Media General reported another difficult quarter on October 19. Once again, management turned in a pathetic top line, mitigating the damage solely by heavy cost cutting. Nonetheless, MEG’s operating results achieved the main goal of avoiding a violation of its Total Debt/LTM covenant, with Total Debt/LTM EBITDA at 6.6x, well below the 8.0x covenant level. Based on historical trends, it appears that MEG has made it through what will likely be its worst quarter in the next year which could present an opportunity for an attractive return from current prices. However, before getting into the potential positive attributes of MEG, there a number of considerable negatives to review.
Poor Revenue: MEG’s topline in the third quarter was laughable. Estimates were for $151 million and MEG reported a total of $145 million. Third quarter 2010 revenue included $163 million in revenue of which about $11 million was due to political ($10 million) and BP marketing related to the Gulf of Mexico oil spill ($1 million). Even when excluding those revenues, MEG’s third quarter 2011 was still down 6% compared to third quarter 2010. This matters because fourth quarter 2011 has a 0.25x step-down from the third quarter 2011 covenant whereby MEG’s Total Debt/LTM EBITDA must be under 7.75x. While fourth quarter is typically MEG’s strongest quarter, the revenue degradation is concerning if this trend persists in the fourth quarter.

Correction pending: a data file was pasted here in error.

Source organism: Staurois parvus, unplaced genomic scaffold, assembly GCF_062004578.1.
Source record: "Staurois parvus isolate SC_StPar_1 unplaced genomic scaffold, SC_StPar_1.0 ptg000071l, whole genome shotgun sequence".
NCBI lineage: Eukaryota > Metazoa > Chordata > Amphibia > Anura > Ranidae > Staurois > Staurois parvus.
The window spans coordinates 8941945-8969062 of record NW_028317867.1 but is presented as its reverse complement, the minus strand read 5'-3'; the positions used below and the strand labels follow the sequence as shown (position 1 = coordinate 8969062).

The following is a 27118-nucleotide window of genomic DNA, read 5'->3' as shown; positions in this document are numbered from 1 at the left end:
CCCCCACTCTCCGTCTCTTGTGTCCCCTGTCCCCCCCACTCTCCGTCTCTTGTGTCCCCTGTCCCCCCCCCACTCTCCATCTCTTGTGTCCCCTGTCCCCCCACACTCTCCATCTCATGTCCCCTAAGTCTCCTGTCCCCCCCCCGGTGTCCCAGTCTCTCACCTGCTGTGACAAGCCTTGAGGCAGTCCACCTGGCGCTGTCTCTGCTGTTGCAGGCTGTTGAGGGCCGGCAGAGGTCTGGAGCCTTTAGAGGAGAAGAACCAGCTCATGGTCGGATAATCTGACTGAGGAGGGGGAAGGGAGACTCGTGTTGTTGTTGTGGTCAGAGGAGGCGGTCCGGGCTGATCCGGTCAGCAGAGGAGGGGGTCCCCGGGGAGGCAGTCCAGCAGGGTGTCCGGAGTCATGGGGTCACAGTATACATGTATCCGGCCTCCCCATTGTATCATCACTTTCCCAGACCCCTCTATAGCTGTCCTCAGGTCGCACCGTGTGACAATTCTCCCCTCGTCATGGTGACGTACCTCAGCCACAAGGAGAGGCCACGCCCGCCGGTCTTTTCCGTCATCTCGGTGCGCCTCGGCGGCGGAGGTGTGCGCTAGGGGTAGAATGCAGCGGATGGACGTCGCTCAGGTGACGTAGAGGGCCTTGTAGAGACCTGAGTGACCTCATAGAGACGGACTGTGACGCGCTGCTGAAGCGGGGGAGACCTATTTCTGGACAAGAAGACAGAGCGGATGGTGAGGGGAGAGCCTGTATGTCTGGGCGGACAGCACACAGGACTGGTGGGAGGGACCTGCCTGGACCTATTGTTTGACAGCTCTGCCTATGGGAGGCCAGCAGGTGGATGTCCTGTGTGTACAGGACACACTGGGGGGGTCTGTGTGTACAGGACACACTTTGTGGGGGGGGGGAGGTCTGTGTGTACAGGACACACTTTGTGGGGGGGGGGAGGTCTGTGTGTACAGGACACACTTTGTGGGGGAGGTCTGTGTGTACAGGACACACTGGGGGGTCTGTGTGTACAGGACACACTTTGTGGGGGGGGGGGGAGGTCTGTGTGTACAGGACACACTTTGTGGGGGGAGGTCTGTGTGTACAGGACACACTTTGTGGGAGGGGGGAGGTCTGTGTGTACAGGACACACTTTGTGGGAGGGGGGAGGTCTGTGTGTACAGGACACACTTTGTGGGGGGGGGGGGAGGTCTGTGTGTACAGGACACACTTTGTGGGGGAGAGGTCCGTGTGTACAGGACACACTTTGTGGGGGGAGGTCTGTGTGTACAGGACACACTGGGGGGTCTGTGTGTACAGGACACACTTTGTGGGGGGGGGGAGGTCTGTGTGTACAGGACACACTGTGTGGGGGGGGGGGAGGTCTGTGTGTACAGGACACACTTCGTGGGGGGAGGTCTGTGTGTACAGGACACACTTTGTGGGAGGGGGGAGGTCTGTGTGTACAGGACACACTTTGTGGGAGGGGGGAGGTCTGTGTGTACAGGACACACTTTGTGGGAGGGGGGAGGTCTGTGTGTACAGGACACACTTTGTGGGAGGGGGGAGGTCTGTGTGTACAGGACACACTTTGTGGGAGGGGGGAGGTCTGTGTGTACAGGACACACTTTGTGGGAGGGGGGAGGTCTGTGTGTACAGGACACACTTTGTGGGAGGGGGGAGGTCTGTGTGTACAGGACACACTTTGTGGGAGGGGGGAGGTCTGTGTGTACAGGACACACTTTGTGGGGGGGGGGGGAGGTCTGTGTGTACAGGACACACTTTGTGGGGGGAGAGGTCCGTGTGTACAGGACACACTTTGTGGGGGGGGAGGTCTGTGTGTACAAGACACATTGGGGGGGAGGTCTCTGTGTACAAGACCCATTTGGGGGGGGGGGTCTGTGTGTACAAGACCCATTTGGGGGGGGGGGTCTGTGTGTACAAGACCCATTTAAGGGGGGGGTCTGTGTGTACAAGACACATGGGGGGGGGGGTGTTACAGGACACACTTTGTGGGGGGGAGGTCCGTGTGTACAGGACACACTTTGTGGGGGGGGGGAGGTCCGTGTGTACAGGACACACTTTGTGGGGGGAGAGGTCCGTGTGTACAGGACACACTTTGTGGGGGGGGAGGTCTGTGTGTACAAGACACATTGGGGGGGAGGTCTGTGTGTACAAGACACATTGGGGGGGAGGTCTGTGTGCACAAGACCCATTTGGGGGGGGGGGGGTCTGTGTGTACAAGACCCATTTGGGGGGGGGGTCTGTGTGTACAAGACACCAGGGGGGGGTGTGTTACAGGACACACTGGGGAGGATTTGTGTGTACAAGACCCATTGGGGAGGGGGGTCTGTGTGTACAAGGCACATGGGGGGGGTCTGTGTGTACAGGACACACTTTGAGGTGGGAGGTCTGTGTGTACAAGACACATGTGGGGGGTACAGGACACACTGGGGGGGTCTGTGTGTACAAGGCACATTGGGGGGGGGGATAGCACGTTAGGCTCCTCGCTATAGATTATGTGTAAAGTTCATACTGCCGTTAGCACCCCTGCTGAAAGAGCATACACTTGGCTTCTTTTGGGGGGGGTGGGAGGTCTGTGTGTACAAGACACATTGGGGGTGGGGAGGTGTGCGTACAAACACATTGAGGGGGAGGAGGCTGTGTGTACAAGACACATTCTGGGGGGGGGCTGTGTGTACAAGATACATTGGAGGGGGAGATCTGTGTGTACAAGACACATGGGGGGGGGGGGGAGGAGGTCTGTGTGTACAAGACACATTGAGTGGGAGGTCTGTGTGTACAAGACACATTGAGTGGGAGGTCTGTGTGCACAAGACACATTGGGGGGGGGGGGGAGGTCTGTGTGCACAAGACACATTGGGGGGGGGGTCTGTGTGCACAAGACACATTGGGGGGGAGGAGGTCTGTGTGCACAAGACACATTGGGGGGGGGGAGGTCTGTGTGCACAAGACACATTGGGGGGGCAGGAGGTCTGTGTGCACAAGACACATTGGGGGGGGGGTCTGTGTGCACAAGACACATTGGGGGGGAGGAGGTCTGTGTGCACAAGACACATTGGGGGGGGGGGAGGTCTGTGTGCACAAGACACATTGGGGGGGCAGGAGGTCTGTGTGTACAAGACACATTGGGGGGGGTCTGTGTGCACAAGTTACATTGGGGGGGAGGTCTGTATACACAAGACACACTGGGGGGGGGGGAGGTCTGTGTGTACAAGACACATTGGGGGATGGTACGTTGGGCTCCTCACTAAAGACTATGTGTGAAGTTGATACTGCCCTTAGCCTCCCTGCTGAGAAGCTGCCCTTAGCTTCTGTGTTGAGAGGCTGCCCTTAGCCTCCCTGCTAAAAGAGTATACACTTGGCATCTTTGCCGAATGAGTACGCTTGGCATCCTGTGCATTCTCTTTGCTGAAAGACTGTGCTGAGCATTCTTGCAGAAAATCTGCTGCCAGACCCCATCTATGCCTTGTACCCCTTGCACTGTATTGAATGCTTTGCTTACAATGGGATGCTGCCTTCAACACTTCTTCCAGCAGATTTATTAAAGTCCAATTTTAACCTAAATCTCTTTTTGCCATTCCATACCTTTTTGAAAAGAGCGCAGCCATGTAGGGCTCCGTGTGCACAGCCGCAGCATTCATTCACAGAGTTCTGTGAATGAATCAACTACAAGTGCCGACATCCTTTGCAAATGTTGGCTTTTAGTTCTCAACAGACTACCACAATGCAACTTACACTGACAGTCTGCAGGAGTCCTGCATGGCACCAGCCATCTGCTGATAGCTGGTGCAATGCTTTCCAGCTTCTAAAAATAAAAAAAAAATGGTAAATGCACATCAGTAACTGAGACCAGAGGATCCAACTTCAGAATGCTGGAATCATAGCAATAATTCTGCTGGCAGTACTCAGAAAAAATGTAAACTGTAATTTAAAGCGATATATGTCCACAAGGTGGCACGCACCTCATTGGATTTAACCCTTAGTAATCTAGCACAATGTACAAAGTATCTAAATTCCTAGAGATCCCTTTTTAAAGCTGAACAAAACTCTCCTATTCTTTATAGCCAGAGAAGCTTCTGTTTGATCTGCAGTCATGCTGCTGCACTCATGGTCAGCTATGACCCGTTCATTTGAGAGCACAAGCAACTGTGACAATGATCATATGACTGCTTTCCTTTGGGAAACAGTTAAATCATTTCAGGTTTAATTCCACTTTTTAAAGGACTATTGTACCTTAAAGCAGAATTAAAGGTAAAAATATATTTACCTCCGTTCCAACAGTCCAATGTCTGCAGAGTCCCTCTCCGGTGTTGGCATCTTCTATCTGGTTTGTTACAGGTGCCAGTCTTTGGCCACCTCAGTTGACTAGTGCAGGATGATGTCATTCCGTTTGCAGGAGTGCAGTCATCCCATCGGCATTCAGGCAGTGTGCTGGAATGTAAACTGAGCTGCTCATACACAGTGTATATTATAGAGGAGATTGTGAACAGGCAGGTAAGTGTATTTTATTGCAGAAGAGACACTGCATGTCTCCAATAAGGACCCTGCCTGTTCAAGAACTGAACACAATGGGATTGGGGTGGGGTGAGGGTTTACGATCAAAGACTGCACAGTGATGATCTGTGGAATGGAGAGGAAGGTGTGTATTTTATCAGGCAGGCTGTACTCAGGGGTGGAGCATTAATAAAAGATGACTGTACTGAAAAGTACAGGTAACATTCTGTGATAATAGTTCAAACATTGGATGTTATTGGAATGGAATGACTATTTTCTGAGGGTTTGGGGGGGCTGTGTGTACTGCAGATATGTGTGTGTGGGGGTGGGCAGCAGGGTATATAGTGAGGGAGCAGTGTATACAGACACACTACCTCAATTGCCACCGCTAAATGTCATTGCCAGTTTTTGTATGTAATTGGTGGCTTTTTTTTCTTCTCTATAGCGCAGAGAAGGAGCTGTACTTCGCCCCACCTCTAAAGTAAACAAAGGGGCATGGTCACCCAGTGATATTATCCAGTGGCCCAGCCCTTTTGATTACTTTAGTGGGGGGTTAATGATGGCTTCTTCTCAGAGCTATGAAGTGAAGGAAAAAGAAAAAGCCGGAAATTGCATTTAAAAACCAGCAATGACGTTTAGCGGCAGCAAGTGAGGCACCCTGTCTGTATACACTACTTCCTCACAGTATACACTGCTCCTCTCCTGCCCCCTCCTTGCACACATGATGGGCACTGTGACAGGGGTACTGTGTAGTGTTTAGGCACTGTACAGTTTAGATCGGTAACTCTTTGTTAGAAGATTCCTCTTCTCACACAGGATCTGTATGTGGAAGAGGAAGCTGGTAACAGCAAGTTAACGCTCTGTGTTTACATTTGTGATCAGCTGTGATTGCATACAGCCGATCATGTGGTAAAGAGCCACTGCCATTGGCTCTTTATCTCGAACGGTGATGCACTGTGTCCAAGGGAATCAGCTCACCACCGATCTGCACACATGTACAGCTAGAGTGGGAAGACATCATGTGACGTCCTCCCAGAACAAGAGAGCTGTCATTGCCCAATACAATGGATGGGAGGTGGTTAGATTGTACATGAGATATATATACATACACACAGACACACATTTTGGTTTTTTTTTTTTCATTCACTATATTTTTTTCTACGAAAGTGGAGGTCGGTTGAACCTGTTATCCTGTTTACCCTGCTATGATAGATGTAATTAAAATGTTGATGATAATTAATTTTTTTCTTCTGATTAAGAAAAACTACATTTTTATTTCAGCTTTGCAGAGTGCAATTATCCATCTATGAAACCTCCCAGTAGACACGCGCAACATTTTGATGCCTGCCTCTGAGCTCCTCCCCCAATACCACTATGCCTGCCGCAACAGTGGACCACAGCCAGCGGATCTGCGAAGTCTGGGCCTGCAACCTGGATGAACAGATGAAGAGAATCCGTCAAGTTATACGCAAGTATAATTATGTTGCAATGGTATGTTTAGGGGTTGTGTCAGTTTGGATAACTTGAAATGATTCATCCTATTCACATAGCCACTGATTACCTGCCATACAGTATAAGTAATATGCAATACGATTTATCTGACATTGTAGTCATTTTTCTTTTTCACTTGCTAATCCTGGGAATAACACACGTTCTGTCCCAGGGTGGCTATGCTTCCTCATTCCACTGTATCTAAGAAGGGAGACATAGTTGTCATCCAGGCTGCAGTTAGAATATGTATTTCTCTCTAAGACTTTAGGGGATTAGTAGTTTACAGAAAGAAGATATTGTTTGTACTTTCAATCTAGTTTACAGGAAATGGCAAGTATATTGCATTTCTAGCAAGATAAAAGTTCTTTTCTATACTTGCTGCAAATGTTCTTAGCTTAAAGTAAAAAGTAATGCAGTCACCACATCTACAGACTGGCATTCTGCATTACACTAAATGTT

Management & Governance: There’s no doubt at all that MEG management is one of the worst to ever run a company. The management suite consists of grossly overpaid executives who appear to have little to no experience in actual media and broadcast operations and the results demonstrate this. Several years ago, MEG management purchased DealTaker.com and Blackdot in an attempt to enter the online advertising space. Despite warnings from significant shareholders at the time that MEG should steer clear of this space, MEG management used shareholder capital to acquire these businesses which are now rapidly declining.
In 2010 these businesses were at least cash flow positive but in 2011 are a cash burn for MEG. Even worse is that management is maintaining consultants to assess how to counteract changes in Google’s algorithm which is what has been a primary cause for the division’s underperformance. Given management’s track record, it would not surprise me to see that the consultants are able to address this just months before Google alters its algorithm once again.